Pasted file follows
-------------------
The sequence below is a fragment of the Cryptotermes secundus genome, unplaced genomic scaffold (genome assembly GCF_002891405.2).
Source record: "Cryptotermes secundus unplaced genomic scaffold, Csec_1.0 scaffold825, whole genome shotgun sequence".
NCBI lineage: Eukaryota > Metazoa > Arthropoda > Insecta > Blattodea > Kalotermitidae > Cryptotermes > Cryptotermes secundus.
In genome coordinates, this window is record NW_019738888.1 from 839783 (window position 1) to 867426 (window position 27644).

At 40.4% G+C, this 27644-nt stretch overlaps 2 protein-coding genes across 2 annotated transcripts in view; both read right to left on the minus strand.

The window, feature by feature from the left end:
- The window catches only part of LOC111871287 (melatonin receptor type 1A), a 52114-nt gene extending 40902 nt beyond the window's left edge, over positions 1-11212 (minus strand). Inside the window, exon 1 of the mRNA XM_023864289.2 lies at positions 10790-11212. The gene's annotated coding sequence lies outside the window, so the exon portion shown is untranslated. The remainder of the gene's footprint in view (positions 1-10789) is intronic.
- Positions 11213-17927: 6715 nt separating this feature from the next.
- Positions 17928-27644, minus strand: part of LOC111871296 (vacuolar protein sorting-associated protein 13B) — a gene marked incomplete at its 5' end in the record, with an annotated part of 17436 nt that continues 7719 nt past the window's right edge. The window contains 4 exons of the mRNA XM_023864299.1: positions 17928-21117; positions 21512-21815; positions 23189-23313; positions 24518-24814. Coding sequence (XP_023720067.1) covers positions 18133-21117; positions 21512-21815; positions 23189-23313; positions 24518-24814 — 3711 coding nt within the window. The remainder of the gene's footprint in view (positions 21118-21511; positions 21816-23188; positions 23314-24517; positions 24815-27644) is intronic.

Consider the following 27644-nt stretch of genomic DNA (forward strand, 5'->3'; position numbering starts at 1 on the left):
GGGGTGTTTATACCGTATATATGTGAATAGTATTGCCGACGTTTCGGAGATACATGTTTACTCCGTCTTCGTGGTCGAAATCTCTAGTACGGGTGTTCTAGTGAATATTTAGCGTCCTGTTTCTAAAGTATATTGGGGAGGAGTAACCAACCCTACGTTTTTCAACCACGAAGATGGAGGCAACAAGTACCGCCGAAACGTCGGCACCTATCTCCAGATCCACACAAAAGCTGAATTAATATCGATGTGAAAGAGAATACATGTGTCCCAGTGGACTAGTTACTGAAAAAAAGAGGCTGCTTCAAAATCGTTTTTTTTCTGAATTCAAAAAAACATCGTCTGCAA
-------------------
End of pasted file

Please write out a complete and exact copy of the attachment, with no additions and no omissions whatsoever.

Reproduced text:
The sequence below is a fragment of the Cryptotermes secundus genome, unplaced genomic scaffold (genome assembly GCF_002891405.2).
Source record: "Cryptotermes secundus unplaced genomic scaffold, Csec_1.0 scaffold825, whole genome shotgun sequence".
NCBI lineage: Eukaryota > Metazoa > Arthropoda > Insecta > Blattodea > Kalotermitidae > Cryptotermes > Cryptotermes secundus.
In genome coordinates, this window is record NW_019738888.1 from 839783 (window position 1) to 867426 (window position 27644).

At 40.4% G+C, this 27644-nt stretch overlaps 2 protein-coding genes across 2 annotated transcripts in view; both read right to left on the minus strand.

The window, feature by feature from the left end:
- The window catches only part of LOC111871287 (melatonin receptor type 1A), a 52114-nt gene extending 40902 nt beyond the window's left edge, over positions 1-11212 (minus strand). Inside the window, exon 1 of the mRNA XM_023864289.2 lies at positions 10790-11212. The gene's annotated coding sequence lies outside the window, so the exon portion shown is untranslated. The remainder of the gene's footprint in view (positions 1-10789) is intronic.
- Positions 11213-17927: 6715 nt separating this feature from the next.
- Positions 17928-27644, minus strand: part of LOC111871296 (vacuolar protein sorting-associated protein 13B) — a gene marked incomplete at its 5' end in the record, with an annotated part of 17436 nt that continues 7719 nt past the window's right edge. The window contains 4 exons of the mRNA XM_023864299.1: positions 17928-21117; positions 21512-21815; positions 23189-23313; positions 24518-24814. Coding sequence (XP_023720067.1) covers positions 18133-21117; positions 21512-21815; positions 23189-23313; positions 24518-24814 — 3711 coding nt within the window. The remainder of the gene's footprint in view (positions 21118-21511; positions 21816-23188; positions 23314-24517; positions 24815-27644) is intronic.

Consider the following 27644-nt stretch of genomic DNA (forward strand, 5'->3'; position numbering starts at 1 on the left):
GGGGTGTTTATACCGTATATATGTGAATAGTATTGCCGACGTTTCGGAGATACATGTTTACTCCGTCTTCGTGGTCGAAATCTCTAGTACGGGTGTTCTAGTGAATATTTAGCGTCCTGTTTCTAAAGTATATTGGGGAGGAGTAACCAACCCTACGTTTTTCAACCACGAAGATGGAGGCAACAAGTACCGCCGAAACGTCGGCACCTATCTCCAGATCCACACAAAAGCTGAATTAATATCGATGTGAAAGAGAATACATGTGTCCCAGTGGACTAGTTACTGAAAAAAAGAGGCTGCTTCAAAATCGTTTTTTTTCTGAATTCAAAAAAACATCGTCTGCAA